Cigarette maker British American Tobacco (BAT) has ruled out purchasing leaf from non-contracted farmers dashing the hopes of growers affected by the exit of other tobacco companies.
The Nairobi Securities Exchange-listed company which has 5,537 contracted farmers countrywide said that rules passed in 1994 prohibit tobacco purchase from growers without a contract.
Alliance One Tobacco Company which was a major player last year ceased operations in Kenya and moved to Uganda and Zimbabwe, leaving more than 10,000 farmers without a buyer for their crop.
“Whilst we cannot comment on the tobacco growing and purchasing models employed by our competitors, we are confident that none of the aggrieved farmers were contracted by BAT Kenya,” Connie Anyika, the firm’s head of regulatory affairs said.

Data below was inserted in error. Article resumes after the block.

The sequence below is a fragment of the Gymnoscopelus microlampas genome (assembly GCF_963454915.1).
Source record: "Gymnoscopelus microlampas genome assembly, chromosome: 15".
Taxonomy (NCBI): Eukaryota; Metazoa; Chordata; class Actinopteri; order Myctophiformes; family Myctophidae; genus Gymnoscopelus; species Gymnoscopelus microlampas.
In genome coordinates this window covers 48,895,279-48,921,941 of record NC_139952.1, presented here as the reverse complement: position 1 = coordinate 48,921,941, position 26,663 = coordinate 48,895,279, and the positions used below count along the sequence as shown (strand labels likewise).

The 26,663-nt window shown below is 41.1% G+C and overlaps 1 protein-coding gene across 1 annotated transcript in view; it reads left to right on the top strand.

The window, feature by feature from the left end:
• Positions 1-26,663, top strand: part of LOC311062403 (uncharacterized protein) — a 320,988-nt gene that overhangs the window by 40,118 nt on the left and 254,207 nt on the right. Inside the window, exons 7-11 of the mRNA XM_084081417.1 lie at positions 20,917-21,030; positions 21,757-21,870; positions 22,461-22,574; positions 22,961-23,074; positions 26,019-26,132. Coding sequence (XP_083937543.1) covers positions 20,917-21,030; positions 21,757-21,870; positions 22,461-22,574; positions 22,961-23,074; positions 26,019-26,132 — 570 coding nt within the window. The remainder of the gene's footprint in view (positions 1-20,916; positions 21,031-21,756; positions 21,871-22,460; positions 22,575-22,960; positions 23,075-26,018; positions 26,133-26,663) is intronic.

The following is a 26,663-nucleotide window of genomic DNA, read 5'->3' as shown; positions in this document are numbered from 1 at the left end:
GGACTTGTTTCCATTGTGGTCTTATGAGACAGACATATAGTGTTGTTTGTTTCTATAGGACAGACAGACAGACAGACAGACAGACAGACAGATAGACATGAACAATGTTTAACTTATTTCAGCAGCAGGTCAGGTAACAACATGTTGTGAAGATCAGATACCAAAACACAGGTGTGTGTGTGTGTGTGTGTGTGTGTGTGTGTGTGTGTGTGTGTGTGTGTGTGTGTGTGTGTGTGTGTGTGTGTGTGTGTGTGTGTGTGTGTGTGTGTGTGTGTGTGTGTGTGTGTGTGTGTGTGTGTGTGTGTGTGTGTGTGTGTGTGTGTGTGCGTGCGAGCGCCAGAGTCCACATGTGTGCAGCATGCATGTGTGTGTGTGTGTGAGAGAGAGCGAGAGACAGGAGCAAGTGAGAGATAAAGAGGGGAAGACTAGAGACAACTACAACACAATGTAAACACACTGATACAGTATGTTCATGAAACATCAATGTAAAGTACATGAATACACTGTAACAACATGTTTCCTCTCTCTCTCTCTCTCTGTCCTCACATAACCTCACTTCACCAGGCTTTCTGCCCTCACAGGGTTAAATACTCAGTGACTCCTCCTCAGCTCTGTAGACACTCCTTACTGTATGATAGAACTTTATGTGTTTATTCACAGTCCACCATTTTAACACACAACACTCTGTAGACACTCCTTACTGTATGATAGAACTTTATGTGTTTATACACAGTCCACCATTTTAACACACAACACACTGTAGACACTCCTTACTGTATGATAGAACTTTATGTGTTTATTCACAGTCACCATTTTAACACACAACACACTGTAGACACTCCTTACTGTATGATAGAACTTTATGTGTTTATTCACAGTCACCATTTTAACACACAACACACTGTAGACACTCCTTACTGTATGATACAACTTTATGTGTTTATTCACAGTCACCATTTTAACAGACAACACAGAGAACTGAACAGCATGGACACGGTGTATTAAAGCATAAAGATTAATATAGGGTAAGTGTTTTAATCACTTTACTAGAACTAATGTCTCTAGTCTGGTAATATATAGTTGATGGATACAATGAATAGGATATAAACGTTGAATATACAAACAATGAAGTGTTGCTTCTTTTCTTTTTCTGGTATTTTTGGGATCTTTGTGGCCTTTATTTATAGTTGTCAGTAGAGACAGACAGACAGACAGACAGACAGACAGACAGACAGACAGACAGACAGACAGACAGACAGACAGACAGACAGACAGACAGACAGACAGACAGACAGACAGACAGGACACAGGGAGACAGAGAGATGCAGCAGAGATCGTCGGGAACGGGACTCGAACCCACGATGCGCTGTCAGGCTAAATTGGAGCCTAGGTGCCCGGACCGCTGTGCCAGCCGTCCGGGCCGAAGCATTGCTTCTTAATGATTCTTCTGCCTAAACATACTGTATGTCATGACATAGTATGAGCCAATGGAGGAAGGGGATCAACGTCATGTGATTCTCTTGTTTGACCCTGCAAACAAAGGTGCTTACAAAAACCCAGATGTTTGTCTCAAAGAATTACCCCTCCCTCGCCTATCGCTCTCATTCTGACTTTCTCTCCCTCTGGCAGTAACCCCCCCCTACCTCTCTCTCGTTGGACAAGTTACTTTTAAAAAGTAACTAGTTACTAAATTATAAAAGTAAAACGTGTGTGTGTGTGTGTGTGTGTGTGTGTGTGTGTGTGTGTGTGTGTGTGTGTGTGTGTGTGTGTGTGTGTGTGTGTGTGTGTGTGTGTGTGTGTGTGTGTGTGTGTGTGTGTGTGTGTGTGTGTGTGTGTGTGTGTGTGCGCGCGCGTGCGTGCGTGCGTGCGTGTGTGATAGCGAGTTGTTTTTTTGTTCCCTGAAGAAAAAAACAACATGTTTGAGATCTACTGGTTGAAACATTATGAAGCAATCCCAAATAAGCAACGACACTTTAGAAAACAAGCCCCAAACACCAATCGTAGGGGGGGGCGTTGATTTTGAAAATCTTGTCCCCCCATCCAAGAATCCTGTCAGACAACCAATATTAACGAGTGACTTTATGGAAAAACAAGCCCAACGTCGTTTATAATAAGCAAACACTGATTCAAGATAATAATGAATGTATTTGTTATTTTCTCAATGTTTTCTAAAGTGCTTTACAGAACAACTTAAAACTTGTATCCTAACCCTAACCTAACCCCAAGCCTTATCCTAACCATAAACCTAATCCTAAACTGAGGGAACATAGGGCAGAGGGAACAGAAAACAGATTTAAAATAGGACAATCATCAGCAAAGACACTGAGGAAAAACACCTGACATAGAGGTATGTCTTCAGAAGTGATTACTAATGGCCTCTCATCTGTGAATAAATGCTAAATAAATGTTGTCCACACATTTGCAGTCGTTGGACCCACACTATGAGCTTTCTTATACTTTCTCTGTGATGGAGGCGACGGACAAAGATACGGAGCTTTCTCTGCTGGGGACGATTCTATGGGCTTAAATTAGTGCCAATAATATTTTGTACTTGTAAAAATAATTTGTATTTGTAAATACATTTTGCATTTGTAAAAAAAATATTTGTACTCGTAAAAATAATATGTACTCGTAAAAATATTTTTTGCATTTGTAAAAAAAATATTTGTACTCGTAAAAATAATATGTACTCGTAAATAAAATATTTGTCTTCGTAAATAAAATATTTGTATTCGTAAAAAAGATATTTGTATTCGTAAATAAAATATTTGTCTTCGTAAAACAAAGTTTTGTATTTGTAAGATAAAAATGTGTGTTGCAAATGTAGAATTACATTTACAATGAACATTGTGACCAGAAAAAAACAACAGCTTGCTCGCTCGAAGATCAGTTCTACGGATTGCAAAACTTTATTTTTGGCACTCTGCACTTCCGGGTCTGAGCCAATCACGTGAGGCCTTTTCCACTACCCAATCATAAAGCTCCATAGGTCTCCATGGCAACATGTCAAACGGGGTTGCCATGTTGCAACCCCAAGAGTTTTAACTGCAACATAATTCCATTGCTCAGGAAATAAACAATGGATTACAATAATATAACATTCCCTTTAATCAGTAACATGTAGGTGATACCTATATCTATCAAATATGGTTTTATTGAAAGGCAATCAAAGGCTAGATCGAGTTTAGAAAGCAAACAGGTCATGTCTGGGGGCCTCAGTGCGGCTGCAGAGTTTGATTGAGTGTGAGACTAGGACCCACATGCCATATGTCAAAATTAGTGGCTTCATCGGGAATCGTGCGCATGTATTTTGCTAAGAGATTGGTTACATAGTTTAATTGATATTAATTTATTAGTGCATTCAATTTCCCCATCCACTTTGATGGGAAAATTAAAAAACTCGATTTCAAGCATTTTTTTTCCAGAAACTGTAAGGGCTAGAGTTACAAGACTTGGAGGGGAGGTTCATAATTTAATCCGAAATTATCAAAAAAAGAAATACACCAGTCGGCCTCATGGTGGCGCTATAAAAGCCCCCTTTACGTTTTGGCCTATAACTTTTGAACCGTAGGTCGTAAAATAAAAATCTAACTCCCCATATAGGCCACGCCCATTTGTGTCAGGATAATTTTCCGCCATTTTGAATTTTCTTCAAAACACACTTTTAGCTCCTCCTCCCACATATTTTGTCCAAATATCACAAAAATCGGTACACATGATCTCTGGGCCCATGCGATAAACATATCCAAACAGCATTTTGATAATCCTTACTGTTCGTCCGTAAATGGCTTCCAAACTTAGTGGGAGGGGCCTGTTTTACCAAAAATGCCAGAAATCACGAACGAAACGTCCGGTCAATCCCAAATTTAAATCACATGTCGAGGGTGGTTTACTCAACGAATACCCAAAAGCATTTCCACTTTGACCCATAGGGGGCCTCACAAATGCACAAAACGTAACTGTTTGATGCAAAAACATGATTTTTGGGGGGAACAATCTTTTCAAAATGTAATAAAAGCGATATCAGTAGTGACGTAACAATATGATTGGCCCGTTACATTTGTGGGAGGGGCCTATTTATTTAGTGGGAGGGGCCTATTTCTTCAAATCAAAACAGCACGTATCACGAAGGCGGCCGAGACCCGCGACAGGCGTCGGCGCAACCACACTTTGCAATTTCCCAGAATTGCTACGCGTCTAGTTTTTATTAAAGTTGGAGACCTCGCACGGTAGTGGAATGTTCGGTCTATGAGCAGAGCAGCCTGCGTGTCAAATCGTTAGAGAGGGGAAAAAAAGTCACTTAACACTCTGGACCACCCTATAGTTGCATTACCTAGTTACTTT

“We therefore can only purchase tobacco that we have contracted to grow,” adding that even the contracted farmers have a set amount of leaf to deliver.
Farmers in Bungoma County have reportedly threatened to storm the company’s leaf-buying centre in Malakisi in protest. With the exit of Alliance One, BAT’s only major competitor is Mastermind Tobacco with the market for the leaf shrinking.
Alliance One which bought tobacco for export exited the market citing the high cost of leaf in the country.
BAT said that it does not intend to shift its operations out of the country.